WASHINGTON — While hundreds of thousands of demonstrators converged on Washington in November 1969 to show their growing disdain for America’s involvement in Vietnam, Sgt. Grant Coates was bunkered in the Commerce Department with his fellow soldiers, peeking out windows to catch glimpses at the activity outside.
Coates was a squad leader with the 6th Armored Cavalry Regiment out of Fort Meade, Md., one of the units assigned to riot duty during the weekend of Nov. 15, 1969, when about 500,000 people gathered in the capitol for what’s believed to be the largest antiwar protest in U.S. history, called the Moratorium March.
The protests in Washington, and around the country, were building as the Vietnam War ground on. Students for a Democratic Society staged the first major anti-war rally in Washington on April 17, 1965, with about 20,000 people attending the orderly event.
Fast-forward to 1969, and the historic November rallies were part of a string of demonstrations that took place around the world, with groups from San Francisco to Boston and London petitioning for peace. Thousands of others involved in the antiwar movement joined affiliated protests in cities and on college campuses across the country, including a march through San Francisco that attracted 30,000.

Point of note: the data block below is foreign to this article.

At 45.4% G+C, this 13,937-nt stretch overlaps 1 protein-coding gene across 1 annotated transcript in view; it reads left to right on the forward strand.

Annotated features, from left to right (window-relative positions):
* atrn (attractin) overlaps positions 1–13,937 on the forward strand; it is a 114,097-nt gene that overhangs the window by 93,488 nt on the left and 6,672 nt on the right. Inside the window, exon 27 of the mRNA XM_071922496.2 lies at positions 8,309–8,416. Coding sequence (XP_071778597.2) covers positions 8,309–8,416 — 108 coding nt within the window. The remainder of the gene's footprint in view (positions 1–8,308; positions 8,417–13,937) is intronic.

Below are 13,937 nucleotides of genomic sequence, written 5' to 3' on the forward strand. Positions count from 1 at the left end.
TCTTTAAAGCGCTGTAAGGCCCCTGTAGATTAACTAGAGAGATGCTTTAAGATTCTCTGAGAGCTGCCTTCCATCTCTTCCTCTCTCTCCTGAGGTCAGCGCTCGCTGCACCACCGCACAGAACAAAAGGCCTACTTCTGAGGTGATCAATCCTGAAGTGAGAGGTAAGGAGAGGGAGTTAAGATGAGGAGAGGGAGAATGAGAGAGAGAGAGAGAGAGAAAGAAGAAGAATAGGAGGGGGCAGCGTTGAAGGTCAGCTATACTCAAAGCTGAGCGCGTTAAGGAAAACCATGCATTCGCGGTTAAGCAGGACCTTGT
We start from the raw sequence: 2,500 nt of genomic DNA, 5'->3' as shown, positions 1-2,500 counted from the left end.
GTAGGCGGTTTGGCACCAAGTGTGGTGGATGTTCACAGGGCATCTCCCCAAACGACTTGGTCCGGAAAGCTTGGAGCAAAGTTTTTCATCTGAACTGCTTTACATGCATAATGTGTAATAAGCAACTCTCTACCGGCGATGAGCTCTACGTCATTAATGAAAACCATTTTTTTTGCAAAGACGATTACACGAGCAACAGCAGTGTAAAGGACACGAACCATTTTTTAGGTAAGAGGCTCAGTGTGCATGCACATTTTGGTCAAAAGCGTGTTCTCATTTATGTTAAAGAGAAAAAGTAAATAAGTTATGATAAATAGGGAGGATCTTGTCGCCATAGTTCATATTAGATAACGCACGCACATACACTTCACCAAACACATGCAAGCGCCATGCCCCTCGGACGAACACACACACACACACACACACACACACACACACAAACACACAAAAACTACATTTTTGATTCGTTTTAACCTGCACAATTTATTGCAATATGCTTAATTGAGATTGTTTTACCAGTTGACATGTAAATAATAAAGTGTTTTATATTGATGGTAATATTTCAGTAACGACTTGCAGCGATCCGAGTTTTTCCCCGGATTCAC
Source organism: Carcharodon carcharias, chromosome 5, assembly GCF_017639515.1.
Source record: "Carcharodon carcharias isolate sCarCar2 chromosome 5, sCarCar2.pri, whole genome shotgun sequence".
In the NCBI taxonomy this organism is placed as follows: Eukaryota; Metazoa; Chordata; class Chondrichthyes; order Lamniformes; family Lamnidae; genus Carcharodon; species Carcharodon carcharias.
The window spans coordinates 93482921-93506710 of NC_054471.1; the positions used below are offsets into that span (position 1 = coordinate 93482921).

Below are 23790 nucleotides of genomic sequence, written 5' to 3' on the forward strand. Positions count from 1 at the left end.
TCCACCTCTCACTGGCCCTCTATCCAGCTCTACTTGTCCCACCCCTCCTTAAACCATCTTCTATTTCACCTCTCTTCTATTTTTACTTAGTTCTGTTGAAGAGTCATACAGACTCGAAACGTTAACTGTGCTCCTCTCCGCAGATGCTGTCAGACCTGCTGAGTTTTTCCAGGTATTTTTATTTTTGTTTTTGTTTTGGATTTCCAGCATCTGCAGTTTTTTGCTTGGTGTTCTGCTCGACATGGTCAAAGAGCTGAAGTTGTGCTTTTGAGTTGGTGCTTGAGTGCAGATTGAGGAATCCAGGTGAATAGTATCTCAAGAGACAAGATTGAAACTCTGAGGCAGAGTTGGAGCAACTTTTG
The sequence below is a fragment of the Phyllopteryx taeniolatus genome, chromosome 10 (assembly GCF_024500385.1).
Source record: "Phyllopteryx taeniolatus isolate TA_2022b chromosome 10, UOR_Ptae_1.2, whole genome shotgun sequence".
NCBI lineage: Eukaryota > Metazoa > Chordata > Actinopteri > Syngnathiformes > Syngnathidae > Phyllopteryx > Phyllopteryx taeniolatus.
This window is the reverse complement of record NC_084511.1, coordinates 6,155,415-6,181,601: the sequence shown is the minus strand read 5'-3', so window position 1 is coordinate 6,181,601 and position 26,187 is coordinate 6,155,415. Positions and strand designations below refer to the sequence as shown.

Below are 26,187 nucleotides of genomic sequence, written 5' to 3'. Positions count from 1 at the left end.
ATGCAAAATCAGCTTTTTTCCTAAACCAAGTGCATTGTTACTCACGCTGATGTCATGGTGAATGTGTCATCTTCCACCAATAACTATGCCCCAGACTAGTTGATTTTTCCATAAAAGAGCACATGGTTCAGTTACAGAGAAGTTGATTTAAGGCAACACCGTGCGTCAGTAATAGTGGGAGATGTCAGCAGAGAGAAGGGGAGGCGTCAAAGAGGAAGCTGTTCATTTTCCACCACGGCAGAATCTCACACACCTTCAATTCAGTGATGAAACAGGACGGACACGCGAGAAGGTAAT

The weekend of the march, Coates was one of the only service members on riot duty who had served in Vietnam.
Coates volunteered for the Army, having felt an obligation to the country. When he returned to the U.S. from Vietnam in September 1969, he was reassigned to Fort Meade.
Asleep in combat boots
Fifty years later, Coates, now 70 and living in upstate New York, recalls that Moratorium March weekend in detail. His squad remained inside the Commerce Department, adjacent to the National Mall, waiting to be called to help local police if the protest got violent.
“We had observers on the tops of the buildings reporting in on what they were seeing,” Coates said. “Those of us not on the roof were stretched out in the hallways, sleeping in our combat boots with our gear next to us so we could be ready to get into formation.”
A security force of 40,000 police and troops guarded Washington that weekend, and almost all of them — like Coates — were hidden from public view, United Press International reported.
Police were expecting a crowd of 100,000 for the demonstration. It was planned by the Vietnam Moratorium Committee, which had held other massive demonstrations against America’s involvement in Vietnam. Afterward, police conservatively estimated 250,000 had joined the protest. Based on that number, newspapers dubbed it the “biggest peace demonstration in the nation’s history.”
Later, the estimate would climb to 500,000. The Washington protest was the focal point of the weekend.
About 1,000 protesters an hour moved from Arlington National Cemetery to the White House and then onto the Capitol “in a march against death,” The Associated Press reported at the time. Many of them carried placards with the names of service members who were killed in action in Vietnam, or the names of Vietnamese villages that had been destroyed.